PrezBo's Fireside Chat
On February 13, 2018, Columbia University President Lee Bollinger hosted another Fireside Chat at the President’s House. At Fireside Chats, which occur once per semester, students are provided a meal and the chance to ask President Bollinger questions they have concerning the University. I entered the lottery to attend the event and received a ticket. A million possible questions I could ask about the plethora of social and class issues on our campus immediately occurred to me; however, I eventually decided to use this opportunity to pressure the administration about the food insecurity and student contribution fees burdening many students at this institution.
I was inspired to address these issues due to Alexa Roman’s articles “Let’s grab lunch, Prezbo” and “A faux full ride.” Roman is a current sophomore at Columbia College, who works with the First-Generation Student Advisory Board and writes for her column “You’re Still Not Middle Class” for the Columbia Spectator. In the first of these articles, Roman questions the reasons that may be behind President Bollinger’s silence on the issue of food insecurity on campus. In the second article, Roman connects the problem of food insecurity with the student contribution fees still required of low-income students. Students paying these fees are sometimes forced to choose between eating enough food and continuing to pay for classes.
With the issues of food insecurity and student contribution fees in mind, I pressed President Bollinger to break his accused silence on these problems during the Fireside Chat. His response?
“A criticism of [the] University is [that] it’s not been sensitive. On the contrary, I’ve had multiple conversations…and we are trying to make sure that students are not needy in these kinds of ways…Now, it is also important to realize that people are adults here and that we don’t control their lives completely and that there are ways in which people can get themselves into trouble that, you know, is not the institution’s fault, but we want to help.”
President Bollinger then continued on to question whether the University can take responsibility for students’ food insecurity, yet he assured his audience that the University still cared about the problem and remained open to suggestions for a solution before deferring to his colleagues for elaboration.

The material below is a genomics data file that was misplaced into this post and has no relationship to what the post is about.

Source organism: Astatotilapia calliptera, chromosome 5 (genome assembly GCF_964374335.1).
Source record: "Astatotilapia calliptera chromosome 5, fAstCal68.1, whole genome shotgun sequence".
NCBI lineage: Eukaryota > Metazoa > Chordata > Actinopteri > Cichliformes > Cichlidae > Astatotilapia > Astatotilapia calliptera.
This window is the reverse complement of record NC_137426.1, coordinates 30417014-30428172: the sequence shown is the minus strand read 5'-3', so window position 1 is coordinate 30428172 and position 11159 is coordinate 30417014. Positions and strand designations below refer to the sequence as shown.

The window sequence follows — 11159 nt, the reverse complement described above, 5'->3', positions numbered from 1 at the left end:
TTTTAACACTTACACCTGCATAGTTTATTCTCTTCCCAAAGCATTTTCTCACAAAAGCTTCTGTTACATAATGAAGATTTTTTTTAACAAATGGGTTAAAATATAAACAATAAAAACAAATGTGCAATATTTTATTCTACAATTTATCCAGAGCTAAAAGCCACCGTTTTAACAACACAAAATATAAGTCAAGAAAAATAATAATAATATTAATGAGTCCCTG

Scott Wright, Vice President for Campus Services, then mentioned the campus food bank that “we were able to establish this year,” only briefly mentioning that the food bank was initially founded by Columbia students themselves rather than the administration and that it is students who continue to manage the bank. Wright also mentioned the University’s commitment to providing housing and meals plans for full-aid students, which guarantees that students opting into these options do not face homelessness or food insecurity during the school year (apart from winter break, when dining halls are closed). Next, Wright reasserted President Bollinger’s position by stating, “Again, it is [full-aid] students’ choice that they wouldn’t have food insecurity” by choosing whether to opt into the housing and meal plans offered to them.
Wright failed to mention, however, that not all students facing food insecurity are receiving full aid from the University. It is these students that are forced to weigh the individual benefits of paying for tuition, housing, meal plants, etc. when attending this institution; it is these students that must often neglect their needs for shelter and food in order to continue taking classes. Moreover, both President Bollinger and Wright did not respond to the second half of my question regarding the link between food insecurity and the student contribution still required of low-income students.
Wright ended the conversation about my question by offering to continue listening to students in the future about their ideas for improving food security on campus. “If there’s ideas or things you hear other people are doing that we’re not, let us know so we can go figure out how we can do it here,” Wright concluded, again placing the responsibility of initiating solutions on the students of the University.
Following Wright’s statements, President Bollinger ended the Fireside Chat. Before students exited the room, he jokingly added that students could pack up and take as much of the leftover food as they pleased. Well, I suppose President Bollinger’s offer is, at most, a beginning step toward resolving food insecurity on this campus, and as of now, this offer seems to be the greatest extent to which Bollinger intends to handle the issue himself.
I challenge the Columbia administration to take greater action and initiative in tackling this campus’ problems of food insecurity and homelessness. Many of the students of this University will support each other as necessary and as able, but at an institution with such a disproportionately wealthy student population, low-income students are often forgotten, overshadowed, or ignored. There is a limit to how many students are willing and capable to provide for each other and themselves. The burden of securing the fundamental rights to food and housing should not be placed on Columbia students when the University has claimed to be need-blind when admitting low-income students. The administration is obligated to assist the low-income students that are suffering for the sake of their degrees, and the administration should provide such aid by its own initiative, not merely when prompted by Columbia’s student population.
Thanks for dinner, Prezbo.